In the British medical journal in 2015, it was stated that liothyronine costs just £13 per 100 tablets, but rose to a huge increase of over 400%! This took the price of the tablets to over £152 for 100 tablets! This when you need the tablets every day for the rest of your life, as you can see is an absolutely ridiculous cost and way too expensive to purchase. This forces patients to try and get the medications from elsewhere.

In the UK Hypothyroid patients should get all their medications free, because it’s a lifelong illness, that requires them to take tablets for the rest of their lives. So it’s terrible that the ‘free’ tablets (levothyroxine) do not work for many patients, and they have to resort to buying medications from abroad which can be very risky, or getting a private prescription for T3 at a huge cost to themselves.

I myself, now buy a medication called Natural desiccated thyroid, which is natural and made from porcine thyroid (pig). I’m vegetarian as well, but I realised that thyroxine just wasn’t working for me and I needed to bite the bullet and try something else. My health comes first. I took another huge risk, like a lot of patients and buy my NDT from Thailand! This is a reputable pharmaceutical company and took a lot research. Within two months of taking NDT all my thyroid levels were optimum! After two years on thyroxine and my blood levels never being right, NDT worked a miracle. If anyone reading would like to know more or have the source for my NDT they are welcome to email me.

So as you can see Thyroid disorders are so much more complex than just having one pill a day and being fine. That is, providing patients are diagnosed quickly and efficiently. Many people have their thyroid disorders discovered by ‘accident’ because it’s not generally a test done by the hospital’s or doctor’s as a routine. that So patients go in feeling fatigued, gaining weight, having huge mood swings, sweats, irritability and not being able to think straight.

The go to diagnosis is either “you’re fine” or “you’re stressed or depressed” or sometimes “it’s in your head” … They are then piled with a load of drugs, including drugs for anxiety or mental health. These tablets obviously don’t work, and they end up getting worse.

One of my favourite Thyroid advocates, a pharmacist called Izabella Wentz, once said that the medical profession do a stone in the shoe diagnosis. So to explain, a patient goes to the doctor with a pain in their foot and a stone in their shoes. The doctor gives them a plaster and painkillers and sends them home. Rather than doing the obvious thing and tell the patient to remove their shoe and take out the stone! This is so true and unfortunately a lot of thyroid patients suffer from this treatment from the medication professionals.

Doctors and Endocrinologist fail to advise patients as well about the Autoimmune conditions that can come along with this disorder as well. Hashimoto’s thyroiditis (goes with Hypothyroid) and Graves disease, like me (Hyperthyroid). I was never told how to manage my autoimmune condition. My thyroid was treated (not effectively), but my autoimmune condition was still there. As is the case with all autoimmune conditions, they attack the weak parts of the body. First my autoimmune condition attacked my thyroid making it hyperthyroid.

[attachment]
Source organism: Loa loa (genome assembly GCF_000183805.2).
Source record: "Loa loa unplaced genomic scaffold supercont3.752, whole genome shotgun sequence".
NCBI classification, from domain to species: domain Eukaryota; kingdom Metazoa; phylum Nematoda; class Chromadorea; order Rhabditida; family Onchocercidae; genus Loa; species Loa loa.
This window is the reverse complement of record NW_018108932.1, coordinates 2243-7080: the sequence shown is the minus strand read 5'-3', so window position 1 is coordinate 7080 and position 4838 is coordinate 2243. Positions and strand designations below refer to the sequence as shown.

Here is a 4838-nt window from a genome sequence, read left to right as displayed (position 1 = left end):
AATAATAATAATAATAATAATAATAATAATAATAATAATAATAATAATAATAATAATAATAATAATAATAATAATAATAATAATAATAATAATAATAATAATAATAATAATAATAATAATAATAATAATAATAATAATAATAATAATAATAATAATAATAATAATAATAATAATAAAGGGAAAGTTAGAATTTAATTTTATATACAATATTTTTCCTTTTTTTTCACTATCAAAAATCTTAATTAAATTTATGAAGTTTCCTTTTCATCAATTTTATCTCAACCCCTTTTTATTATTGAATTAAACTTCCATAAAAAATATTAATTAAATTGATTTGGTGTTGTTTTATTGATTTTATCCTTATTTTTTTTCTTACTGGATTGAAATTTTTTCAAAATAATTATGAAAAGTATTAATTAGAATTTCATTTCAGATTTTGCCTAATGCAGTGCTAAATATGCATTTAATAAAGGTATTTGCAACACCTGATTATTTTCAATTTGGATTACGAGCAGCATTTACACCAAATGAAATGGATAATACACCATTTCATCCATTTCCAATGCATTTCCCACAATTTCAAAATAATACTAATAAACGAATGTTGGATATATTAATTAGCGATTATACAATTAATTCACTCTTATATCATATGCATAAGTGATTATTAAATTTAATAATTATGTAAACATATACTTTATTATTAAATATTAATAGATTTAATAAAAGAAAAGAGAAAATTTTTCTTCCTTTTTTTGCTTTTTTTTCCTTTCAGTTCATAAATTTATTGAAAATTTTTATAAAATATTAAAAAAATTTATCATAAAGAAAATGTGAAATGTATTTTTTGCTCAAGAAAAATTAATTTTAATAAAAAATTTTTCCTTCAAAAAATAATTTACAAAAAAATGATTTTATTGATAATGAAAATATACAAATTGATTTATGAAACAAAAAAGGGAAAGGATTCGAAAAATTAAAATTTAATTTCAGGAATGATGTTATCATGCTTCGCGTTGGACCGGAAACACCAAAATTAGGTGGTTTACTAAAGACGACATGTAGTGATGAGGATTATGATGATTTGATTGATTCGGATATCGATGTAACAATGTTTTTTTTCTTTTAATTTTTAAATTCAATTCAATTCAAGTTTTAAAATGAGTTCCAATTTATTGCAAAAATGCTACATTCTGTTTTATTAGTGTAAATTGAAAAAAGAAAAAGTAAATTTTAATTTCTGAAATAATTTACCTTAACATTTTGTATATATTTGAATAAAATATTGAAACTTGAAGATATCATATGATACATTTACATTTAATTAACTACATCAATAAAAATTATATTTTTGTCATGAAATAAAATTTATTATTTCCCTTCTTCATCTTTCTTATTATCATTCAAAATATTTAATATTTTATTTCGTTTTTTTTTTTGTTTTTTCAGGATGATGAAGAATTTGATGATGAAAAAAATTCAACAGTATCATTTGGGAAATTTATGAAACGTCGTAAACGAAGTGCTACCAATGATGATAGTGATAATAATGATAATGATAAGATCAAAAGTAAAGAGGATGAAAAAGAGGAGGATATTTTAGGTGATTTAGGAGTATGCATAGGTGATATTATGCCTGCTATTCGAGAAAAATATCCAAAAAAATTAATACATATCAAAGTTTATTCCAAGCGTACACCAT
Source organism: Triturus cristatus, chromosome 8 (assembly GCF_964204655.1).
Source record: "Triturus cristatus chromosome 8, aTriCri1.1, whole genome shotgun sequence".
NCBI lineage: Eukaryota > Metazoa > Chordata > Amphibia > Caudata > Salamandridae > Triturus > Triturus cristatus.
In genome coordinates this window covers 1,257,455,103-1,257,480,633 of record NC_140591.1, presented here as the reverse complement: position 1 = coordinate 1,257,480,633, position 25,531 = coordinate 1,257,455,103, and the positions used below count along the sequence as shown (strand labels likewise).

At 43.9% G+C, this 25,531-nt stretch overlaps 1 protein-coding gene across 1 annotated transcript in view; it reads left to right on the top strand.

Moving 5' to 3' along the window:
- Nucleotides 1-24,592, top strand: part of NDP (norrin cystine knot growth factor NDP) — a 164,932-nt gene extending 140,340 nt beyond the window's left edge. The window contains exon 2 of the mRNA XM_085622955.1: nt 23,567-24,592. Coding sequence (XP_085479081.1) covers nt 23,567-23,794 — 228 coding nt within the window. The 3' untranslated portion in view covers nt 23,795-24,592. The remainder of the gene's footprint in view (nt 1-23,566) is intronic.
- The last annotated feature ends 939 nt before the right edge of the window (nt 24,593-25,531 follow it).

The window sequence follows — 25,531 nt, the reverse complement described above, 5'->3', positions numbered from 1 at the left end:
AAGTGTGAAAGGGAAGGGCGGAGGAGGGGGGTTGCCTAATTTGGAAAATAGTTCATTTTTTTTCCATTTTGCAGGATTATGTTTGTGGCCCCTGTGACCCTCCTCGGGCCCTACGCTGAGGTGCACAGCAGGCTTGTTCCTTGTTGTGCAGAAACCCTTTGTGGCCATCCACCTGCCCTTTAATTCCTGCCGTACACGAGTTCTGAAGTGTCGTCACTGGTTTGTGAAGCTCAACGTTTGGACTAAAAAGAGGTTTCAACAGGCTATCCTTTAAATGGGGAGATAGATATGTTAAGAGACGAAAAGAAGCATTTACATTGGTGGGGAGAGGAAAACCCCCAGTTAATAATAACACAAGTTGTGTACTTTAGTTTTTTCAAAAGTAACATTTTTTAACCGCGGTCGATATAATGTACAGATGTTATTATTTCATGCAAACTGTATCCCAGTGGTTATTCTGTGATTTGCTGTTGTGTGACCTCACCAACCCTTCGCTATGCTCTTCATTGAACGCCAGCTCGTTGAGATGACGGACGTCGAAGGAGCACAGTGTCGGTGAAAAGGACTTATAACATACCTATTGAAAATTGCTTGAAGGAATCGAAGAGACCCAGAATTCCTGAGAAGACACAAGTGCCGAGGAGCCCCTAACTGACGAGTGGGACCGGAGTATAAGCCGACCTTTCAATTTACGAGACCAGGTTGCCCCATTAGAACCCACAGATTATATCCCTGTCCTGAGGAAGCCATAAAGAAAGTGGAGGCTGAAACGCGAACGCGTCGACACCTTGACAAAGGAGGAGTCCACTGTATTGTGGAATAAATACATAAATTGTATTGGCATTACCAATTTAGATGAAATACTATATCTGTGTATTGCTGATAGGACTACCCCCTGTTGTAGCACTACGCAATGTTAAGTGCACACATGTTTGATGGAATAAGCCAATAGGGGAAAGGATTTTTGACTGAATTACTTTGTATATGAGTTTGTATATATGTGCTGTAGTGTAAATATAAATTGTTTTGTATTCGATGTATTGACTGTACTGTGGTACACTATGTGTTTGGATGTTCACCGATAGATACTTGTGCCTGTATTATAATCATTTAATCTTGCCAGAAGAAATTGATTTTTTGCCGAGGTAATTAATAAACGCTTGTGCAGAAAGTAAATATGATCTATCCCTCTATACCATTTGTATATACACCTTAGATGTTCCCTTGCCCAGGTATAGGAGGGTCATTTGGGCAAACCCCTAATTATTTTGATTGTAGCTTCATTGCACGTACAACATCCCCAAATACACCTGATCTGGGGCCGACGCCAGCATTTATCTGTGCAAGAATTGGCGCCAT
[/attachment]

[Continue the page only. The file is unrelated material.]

I was never told however that when I had my thyroid removed, my autoimmune condition would more than likely move on to attack another body part. This is why a lot of autoimmune patients develop more than one condition. The doctors won’t tell us how to help manage these autoimmune diseases though, so patients just get condition after condition. It’s disgusting really.

3. Interesting. I have so many questions just from reading what you wrote, so let’s tackle them. First, are you able to differentiate your thyroid from your fibromylagia and other chronic illness symptoms, or do they all just overlap into a big blur? What about your medications, are they solely used to treat thyroid, or do they do dual duty?

Ok so in answer to your first question, short answer would be unfortunately ‘no’. This is the case for a lot of chronic illness patients with more than one condition.

Many of the issues I have can be linked to any of my conditions. For example, my Fibromyalgia causes generalised pain all over my body (what doesn’t hurt isn’t worth talking about lol). However, Hypothyroidism (which is what I am now because I had my thyroid removed) also causes muscle aches and pain. So I never know if it’s my Fibromyalgia causing a flare of pain, or if my thyroid levels have had a bit of a dip and it’s my Hypothyroidism causing the pain.

Fatigue is another huge symptom of Hypothyroidism, but Fibromyalgia also causes fatigue. I also have polycystic ovaries, and that can cause weight gain, but so does Hypothyroidism. So you can see all the chronic issues I have are so interlinked, it’s impossible to tell what causes what.

The medications I take are generally sole function. The levothyroxine (that I know longer take) and the NDT I take now, are solely for Thyroid issues. However, I take lansaprazole because I have Gastroesophogeal reflux disorder and what many patients don’t know is this tablet and and any tablets that are classed as proton pump inhibitors, can actually prevent thyroxine from working at all, if they aren’t taken at least four hours apart from each other. (Something else I wasn’t advised of when I was diagnosed).